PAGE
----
Your gains may bleed away while you wait for that bear rally, death by a thousand cuts, day after day while you wait....
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mathguy3021
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Re: Selling 100% stocks on a bounce

Post by mathguy3021 »

MoneyMarathon wrote: Sun Mar 22, 2020 10:34 pm
mathguy3021 wrote: Sun Mar 22, 2020 7:32 pm My net worth has grown from under six figures in 2009 to over 7 figures earlier this year.
I see.

Do you believe that you've found that you'd want to hold more in bonds going forward?
No. I didn't miscalculate my risk tolerance. I simply didn't expect a free fall in stocks of this magnitude in such a short time frame. As I said before, I was prepared for a brutal bear market, not a collapse in stock prices in a short period of time. Bogleheads are saying this is normal for a bear market. We will see over the coming weeks if this is normal for a bear market. I prepared for this bear market by moving from a 90/10 stock to bond allocation to a 75/25 allocation in mid 2019 with the S&P 500 index well above 3000. That was one of the smartest decisions I've made in my life given the amount I have invested. But I cannot tolerate a 60% or greater free fall in stocks. I can tolerate even the most brutal bear markets as I held almost 100% stocks and kept dollar cost averaging through the Great Recession in 2008 and 2009. Even if I had the current net worth back then, I would be able to tolerate a 75/25 allocation. What I see today is very different from what I saw back in 2008. It's a different type of shock that can potentially be more devastating than 2008. I could be wrong, but I think this bear market will be the worst since the Great Depression in terms of total loss, and that is certainly not normal. So to summarize, I was prepared for a brutal bear market, not a depression.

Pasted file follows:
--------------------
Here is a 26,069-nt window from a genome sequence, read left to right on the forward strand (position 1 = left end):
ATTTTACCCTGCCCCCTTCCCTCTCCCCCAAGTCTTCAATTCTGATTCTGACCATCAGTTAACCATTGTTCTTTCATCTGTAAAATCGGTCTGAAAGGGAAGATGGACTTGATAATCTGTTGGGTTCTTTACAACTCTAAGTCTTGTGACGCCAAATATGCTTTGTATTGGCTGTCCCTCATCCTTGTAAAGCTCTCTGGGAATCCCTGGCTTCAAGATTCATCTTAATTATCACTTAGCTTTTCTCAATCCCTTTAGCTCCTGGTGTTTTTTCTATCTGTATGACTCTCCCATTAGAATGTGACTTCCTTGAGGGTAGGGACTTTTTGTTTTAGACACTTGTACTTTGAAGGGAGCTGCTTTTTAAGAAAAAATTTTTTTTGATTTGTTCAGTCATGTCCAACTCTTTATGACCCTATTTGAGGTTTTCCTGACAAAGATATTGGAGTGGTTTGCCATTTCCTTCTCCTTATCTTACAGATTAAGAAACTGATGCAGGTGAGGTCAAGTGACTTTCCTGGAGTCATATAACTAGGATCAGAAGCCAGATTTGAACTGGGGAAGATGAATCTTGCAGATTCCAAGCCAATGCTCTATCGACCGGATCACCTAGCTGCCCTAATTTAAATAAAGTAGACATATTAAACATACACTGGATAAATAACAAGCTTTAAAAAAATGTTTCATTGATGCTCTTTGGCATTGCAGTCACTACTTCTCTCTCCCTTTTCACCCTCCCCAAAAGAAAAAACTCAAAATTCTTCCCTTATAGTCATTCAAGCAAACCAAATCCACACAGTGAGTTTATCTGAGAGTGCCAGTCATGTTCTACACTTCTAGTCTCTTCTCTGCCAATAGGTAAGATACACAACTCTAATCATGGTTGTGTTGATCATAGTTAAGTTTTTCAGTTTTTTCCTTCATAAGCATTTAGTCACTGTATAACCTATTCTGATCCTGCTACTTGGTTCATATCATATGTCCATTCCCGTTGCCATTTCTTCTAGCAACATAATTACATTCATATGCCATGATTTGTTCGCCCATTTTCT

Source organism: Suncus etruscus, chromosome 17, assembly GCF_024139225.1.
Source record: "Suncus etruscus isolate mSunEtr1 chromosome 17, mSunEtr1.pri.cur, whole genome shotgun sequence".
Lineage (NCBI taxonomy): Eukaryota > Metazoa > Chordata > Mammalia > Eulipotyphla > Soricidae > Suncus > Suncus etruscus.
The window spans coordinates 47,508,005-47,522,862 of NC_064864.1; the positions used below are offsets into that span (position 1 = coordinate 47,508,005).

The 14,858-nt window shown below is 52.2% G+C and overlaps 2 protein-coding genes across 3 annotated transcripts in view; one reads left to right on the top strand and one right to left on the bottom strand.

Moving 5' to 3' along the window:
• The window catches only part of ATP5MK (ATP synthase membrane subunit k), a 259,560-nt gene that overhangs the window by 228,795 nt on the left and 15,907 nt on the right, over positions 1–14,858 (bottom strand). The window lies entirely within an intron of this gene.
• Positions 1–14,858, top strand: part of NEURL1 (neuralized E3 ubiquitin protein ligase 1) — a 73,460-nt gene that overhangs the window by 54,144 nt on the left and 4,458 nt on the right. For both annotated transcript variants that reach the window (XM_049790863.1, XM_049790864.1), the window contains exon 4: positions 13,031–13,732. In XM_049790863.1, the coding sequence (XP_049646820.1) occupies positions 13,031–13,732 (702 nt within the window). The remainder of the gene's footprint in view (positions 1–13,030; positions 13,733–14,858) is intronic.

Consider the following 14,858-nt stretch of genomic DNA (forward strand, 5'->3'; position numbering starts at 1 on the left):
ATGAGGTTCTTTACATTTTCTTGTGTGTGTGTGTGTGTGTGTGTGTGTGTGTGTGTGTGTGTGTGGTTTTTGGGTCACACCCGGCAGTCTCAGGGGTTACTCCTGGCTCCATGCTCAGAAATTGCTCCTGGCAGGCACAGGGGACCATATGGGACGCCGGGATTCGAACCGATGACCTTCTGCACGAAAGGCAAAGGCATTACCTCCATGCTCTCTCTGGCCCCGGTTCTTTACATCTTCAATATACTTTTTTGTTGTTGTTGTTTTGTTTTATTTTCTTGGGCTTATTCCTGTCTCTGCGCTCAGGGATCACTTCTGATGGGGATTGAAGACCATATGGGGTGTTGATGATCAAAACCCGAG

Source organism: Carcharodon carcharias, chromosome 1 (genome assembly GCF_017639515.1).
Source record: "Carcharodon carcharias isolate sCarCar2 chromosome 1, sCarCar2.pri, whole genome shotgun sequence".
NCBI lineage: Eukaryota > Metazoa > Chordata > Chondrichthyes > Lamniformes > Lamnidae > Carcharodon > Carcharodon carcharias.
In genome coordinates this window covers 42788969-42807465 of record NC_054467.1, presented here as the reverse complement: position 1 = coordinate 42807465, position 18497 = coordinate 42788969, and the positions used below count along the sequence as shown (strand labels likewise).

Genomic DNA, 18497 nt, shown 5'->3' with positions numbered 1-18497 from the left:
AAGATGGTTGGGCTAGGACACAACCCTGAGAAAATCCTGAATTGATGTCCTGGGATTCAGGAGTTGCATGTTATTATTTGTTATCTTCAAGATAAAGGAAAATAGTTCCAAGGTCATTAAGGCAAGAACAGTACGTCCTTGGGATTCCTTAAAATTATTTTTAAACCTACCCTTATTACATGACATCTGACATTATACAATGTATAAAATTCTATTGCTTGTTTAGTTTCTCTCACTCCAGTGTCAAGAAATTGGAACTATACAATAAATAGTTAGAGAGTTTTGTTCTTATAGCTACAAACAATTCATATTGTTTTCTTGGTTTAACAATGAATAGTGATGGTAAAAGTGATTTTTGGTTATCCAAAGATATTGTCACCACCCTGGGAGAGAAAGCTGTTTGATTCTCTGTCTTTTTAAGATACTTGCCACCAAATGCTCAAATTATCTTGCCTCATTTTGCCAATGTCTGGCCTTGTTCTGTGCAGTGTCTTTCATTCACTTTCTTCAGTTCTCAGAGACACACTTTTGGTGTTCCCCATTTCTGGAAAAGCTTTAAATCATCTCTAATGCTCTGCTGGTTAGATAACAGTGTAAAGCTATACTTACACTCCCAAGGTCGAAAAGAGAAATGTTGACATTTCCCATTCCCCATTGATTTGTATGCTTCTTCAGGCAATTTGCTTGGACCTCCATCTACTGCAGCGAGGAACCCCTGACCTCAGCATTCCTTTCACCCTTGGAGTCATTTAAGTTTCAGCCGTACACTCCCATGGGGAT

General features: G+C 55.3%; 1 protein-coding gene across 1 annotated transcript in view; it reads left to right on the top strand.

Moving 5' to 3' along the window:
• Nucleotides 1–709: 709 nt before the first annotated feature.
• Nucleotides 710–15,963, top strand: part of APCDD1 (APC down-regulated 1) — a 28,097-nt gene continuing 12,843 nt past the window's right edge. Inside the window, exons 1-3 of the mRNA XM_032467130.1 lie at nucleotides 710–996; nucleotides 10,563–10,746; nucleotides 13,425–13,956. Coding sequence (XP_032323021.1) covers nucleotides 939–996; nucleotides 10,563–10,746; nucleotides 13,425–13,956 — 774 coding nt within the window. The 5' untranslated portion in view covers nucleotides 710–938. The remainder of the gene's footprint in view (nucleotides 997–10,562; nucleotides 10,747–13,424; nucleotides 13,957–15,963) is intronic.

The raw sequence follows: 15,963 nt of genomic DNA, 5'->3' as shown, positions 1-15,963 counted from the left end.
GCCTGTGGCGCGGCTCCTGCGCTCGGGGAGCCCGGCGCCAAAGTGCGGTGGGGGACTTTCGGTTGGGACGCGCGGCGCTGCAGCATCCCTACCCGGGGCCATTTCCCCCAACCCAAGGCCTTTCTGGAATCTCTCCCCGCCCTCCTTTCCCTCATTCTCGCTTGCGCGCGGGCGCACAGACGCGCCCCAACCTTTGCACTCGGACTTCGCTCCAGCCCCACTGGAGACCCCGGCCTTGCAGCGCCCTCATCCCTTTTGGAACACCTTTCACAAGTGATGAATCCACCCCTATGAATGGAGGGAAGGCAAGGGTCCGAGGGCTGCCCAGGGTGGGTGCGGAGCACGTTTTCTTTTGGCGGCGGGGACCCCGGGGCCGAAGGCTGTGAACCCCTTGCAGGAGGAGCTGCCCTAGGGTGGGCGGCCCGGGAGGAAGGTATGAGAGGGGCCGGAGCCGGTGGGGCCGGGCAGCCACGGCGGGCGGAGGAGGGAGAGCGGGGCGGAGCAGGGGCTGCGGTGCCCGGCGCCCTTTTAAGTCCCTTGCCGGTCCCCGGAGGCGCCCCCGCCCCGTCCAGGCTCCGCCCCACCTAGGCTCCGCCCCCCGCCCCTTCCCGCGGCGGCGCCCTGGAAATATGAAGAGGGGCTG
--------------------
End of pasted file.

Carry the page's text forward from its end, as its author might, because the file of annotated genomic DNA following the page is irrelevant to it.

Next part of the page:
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watchnerd
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Re: Selling 100% stocks on a bounce

Post by watchnerd »

mathguy3021 wrote: Sun Mar 22, 2020 10:48 pm Even if I had the current net worth back then, I would be able to tolerate a 75/25 allocation. What I see today is very different from what I saw back in 2008. It's a different type of shock that can potentially be more devastating than 2008. I could be wrong, but I think this bear market will be the worst since the Great Depression in terms of total loss, and that is certainly not normal. So to summarize, I was prepared for a brutal bear market, not a depression.